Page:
Gratitude is happiness doubled by wonder.
~ GK Chesterton

Thursday, April 24, 2014

Reading: Becoming Odyssa

“Becoming Odyssa,” by Jennifer Pharr Davis, was a book I picked up on a whim.  I discovered it perched on a special display at the library, Grand Outdoor Adventures being the theme of the display. 

I enjoy the out-of-doors, I enjoy camping.  One day, I hope to take a longer-than-just-a-weekend trip that involves hiking or biking. I like it when I happen upon books recounting such adventures, with a combination of braving the elements and self-discovery narrative.  But I am picky.  I don’t like the self-discovery to be cliché or shallow.

This book did not disappoint.  I found it hard to put down and finished it quickly.  It’s the story of one woman’s (mostly solo) journey along the entire Appalachian Trail.

Here is an excerpt from the book, something that leaped out at me on my first read through:

The trail didn’t change, but I did.

Suddenly, I loved hiking.  I loved the trail . . . I made a vow that I would only hike twenty to twenty-five miles a day, that I would swim in every lake I passed, and that at night I would find a place where I could watch the sunset.

I also tried to find a resting spot each afternoon where I could sit still for an hour and watch the world around me.  I’d stop and get to know a stream or watch the trees dance in the breeze.  I marveled at spiders building webs, squirrels gathering nuts, and birds calling to each other.  Sometimes it would rain during my breaks, but that was okay because I had my raincoat. . .

I learned that I didn’t need much to be entertained.  I didn’t need loud music, bright lights, or TV.  I just needed to be still.

Being still was a relatively new concept for me.  I couldn’t remember much stillness in my pre-trail life.  And the times I do remember were highly uncomfortable.  My whole life had been filled with activity and movement.

Until now, I hadn’t been okay just being, I had to be doing.  Everything was part of a schedule, a routine, a constantly flowing series of commitments.  I never stopped after I finished an activity, I just looked ahead and prepared for whatever came next.  I started to think about how many different things I used to do in a day.  I would schedule myself to the max, and the only free time I would leave was taken up with getting from one commitment to the next.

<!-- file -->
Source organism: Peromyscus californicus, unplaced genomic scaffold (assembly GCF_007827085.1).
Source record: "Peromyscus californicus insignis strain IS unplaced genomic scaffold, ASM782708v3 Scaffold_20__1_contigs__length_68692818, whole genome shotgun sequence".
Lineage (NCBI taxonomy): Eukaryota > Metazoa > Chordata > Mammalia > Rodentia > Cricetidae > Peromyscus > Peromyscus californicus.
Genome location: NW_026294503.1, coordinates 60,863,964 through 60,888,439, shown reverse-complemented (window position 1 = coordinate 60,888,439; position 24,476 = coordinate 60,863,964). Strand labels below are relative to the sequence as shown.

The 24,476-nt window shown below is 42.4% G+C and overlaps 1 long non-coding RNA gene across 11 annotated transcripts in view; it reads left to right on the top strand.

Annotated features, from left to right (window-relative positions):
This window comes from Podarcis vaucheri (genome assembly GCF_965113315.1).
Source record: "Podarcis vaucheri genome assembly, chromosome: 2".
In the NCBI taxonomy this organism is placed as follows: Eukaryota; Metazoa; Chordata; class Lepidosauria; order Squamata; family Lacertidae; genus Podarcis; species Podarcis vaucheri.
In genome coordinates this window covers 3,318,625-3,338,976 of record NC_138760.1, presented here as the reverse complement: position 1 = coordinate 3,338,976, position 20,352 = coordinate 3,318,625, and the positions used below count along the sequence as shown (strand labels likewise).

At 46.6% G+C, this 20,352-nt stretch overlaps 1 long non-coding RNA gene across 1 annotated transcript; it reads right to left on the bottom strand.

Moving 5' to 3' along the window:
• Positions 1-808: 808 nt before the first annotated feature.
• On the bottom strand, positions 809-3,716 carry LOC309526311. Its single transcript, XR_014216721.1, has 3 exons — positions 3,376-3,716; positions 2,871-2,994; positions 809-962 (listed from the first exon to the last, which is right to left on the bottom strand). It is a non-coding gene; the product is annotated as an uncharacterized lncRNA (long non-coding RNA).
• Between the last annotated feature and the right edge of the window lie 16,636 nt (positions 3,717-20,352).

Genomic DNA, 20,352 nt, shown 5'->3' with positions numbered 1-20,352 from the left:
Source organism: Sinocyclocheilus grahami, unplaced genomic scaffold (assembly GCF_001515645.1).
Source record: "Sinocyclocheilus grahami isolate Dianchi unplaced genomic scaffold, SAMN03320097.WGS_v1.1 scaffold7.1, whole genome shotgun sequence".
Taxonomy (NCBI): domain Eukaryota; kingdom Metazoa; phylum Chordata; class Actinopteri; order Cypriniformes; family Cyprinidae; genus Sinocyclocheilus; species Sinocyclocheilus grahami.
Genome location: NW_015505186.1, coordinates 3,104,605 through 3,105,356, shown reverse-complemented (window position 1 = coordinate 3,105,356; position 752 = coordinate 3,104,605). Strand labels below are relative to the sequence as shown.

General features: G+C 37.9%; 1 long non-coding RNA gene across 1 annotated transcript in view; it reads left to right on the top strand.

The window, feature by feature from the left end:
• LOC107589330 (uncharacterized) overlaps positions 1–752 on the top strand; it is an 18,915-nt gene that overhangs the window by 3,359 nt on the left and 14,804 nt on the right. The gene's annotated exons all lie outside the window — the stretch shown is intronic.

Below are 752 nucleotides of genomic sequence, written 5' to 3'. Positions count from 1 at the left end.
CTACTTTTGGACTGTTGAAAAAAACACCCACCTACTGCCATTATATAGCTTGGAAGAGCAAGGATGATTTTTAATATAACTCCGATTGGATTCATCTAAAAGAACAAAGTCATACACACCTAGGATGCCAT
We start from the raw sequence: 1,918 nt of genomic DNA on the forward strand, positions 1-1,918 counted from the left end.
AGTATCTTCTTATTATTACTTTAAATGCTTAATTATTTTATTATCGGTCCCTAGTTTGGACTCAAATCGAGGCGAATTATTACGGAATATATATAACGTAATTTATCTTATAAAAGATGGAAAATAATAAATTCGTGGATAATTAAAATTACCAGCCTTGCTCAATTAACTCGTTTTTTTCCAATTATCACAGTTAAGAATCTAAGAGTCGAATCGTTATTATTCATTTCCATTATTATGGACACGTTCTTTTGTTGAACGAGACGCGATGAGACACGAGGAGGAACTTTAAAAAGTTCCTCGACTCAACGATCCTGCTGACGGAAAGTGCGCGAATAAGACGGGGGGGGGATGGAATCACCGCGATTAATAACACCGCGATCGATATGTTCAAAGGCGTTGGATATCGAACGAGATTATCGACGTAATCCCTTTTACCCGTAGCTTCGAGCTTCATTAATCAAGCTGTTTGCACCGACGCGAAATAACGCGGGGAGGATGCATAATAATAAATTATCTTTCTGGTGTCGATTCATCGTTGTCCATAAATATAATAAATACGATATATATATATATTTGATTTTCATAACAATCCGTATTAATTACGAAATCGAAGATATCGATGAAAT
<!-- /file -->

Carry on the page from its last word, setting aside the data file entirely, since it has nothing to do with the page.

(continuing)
On the trail, all I had to do was walk.  It was up to me how far I wanted to walk and where I wanted to end up.  I could stop when I wanted, I could eat when I wanted, I could take naps at any point during the day.  The trail allowed me to feel a strong sense of freedom.  And it helped me to see the oppression of a busy schedule and the way we multitask in civilization.  I no longer saw what was civil about filling my life with commitments if I couldn’t stop to watch the sunset or listen to the birds sing.

This is why long journeys such as this appeal to me.  My soul begs for such retreat from the world.  I do know the value of silence.  I am ordinarily a person who craves order and needs routine in order to be productive, but I also know the value of down time.  I would be able to luxuriate in these things, if I were hiking through North American woods or biking through the British countryside.

Recently, a friend expressed surprise that homeschoolers need to take a spring break.  We absolutely do!  We have a routine at home; we have extra-curricular activities that require us to be in certain places at certain times; we have medical appointments.  It is good to take a retreat from time to time, no matter what your station in life.

It is important take inspiration from these kinds of stories, making the message my own even if the particulars are not doable in my life.  We may not be able to disappear into the wilderness, but we can turn off the TV, silence the music, and say no to social engagements.  Watch the sunset, marvel at the squirrels, free up the schedule.  Actually, I don’t have a hard time doing those things.  I have a hard time letting go when I’m out, meaning to be enjoying nature.  I tend to carry my sense of purposeful determination on walks through the woods, when I need to take a page from my young children and notice small bugs crossing the trail, flowers growing in the depths of the woods, the sounds of birds hidden in the trees.  I’m not so sure about swimming every lake I pass as Jennifer mentions, but it would be good to let the kids splash in the streams we find on our walks in the woods.  I’m working on that.

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